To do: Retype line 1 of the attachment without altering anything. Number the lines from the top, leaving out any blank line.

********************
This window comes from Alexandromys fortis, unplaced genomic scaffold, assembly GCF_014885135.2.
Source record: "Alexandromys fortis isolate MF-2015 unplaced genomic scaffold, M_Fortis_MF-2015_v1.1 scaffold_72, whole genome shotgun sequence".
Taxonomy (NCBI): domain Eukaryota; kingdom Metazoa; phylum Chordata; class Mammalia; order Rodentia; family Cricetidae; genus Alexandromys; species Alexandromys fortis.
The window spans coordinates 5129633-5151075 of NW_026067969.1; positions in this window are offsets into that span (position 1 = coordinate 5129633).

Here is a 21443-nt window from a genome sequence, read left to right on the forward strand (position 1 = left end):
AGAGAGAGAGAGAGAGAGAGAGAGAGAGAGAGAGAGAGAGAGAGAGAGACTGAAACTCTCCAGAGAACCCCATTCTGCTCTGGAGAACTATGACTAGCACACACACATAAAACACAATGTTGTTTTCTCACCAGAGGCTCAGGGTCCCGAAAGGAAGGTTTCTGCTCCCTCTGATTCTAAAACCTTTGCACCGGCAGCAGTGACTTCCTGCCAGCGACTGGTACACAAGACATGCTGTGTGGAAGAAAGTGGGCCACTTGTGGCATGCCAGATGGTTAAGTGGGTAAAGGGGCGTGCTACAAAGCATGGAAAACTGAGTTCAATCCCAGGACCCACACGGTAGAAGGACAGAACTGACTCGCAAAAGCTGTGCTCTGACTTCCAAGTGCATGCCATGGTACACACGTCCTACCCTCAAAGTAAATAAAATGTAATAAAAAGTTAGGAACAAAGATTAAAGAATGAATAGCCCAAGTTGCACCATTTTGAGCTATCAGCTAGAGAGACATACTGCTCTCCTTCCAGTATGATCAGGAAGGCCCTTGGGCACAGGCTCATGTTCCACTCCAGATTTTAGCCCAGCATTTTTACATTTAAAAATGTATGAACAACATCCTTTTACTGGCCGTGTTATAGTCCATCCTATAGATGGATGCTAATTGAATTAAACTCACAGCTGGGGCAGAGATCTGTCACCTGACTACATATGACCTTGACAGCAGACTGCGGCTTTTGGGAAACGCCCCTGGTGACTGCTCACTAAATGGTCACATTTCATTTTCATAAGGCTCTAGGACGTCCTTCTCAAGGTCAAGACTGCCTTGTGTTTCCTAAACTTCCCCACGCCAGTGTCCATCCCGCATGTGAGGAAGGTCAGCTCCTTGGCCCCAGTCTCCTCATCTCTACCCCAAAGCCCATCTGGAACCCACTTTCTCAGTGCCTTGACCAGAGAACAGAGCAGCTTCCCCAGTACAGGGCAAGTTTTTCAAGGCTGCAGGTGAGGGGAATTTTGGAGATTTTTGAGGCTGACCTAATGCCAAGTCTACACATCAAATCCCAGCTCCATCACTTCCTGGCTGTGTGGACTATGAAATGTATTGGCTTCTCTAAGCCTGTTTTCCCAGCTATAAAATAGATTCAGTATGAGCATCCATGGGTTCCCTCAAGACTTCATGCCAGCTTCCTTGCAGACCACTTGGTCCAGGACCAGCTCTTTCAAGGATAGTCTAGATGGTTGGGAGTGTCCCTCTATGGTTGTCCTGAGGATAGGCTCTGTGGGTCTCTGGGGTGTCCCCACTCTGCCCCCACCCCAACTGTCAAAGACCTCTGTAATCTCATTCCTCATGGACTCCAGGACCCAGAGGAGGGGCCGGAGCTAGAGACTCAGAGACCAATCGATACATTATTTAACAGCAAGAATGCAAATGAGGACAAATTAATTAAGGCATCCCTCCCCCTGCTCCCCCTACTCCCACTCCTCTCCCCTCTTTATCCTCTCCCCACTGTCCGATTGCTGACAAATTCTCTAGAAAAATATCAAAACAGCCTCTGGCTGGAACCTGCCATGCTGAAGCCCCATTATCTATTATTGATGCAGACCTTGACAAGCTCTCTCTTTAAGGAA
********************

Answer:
This window comes from Alexandromys fortis, unplaced genomic scaffold, assembly GCF_014885135.2.